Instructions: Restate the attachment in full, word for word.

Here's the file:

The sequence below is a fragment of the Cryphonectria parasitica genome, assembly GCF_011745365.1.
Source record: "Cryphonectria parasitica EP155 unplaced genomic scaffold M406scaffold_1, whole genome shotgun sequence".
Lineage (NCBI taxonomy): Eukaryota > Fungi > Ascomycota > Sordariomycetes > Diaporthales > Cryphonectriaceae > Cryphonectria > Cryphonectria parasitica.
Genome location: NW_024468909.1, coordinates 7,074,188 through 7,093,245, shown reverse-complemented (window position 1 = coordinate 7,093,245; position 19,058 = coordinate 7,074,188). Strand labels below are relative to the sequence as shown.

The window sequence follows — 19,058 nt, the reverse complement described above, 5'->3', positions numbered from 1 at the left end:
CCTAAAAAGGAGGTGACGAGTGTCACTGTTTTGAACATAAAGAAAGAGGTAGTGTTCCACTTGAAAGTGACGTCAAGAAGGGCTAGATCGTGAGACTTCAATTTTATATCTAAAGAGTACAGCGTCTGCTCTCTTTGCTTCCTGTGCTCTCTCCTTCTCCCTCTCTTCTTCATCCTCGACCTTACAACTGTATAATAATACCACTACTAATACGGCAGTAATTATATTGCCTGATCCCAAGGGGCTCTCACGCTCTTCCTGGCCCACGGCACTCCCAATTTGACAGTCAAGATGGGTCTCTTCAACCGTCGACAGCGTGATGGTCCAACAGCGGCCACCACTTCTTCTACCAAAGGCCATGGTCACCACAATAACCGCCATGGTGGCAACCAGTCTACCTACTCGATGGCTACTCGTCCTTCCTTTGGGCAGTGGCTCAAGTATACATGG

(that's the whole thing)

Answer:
The sequence below is a fragment of the Cryphonectria parasitica genome, assembly GCF_011745365.1.
Source record: "Cryphonectria parasitica EP155 unplaced genomic scaffold M406scaffold_1, whole genome shotgun sequence".
Lineage (NCBI taxonomy): Eukaryota > Fungi > Ascomycota > Sordariomycetes > Diaporthales > Cryphonectriaceae > Cryphonectria > Cryphonectria parasitica.
Genome location: NW_024468909.1, coordinates 7,074,188 through 7,093,245, shown reverse-complemented (window position 1 = coordinate 7,093,245; position 19,058 = coordinate 7,074,188). Strand labels below are relative to the sequence as shown.

The window sequence follows — 19,058 nt, the reverse complement described above, 5'->3', positions numbered from 1 at the left end:
CCTAAAAAGGAGGTGACGAGTGTCACTGTTTTGAACATAAAGAAAGAGGTAGTGTTCCACTTGAAAGTGACGTCAAGAAGGGCTAGATCGTGAGACTTCAATTTTATATCTAAAGAGTACAGCGTCTGCTCTCTTTGCTTCCTGTGCTCTCTCCTTCTCCCTCTCTTCTTCATCCTCGACCTTACAACTGTATAATAATACCACTACTAATACGGCAGTAATTATATTGCCTGATCCCAAGGGGCTCTCACGCTCTTCCTGGCCCACGGCACTCCCAATTTGACAGTCAAGATGGGTCTCTTCAACCGTCGACAGCGTGATGGTCCAACAGCGGCCACCACTTCTTCTACCAAAGGCCATGGTCACCACAATAACCGCCATGGTGGCAACCAGTCTACCTACTCGATGGCTACTCGTCCTTCCTTTGGGCAGTGGCTCAAGTATACATGG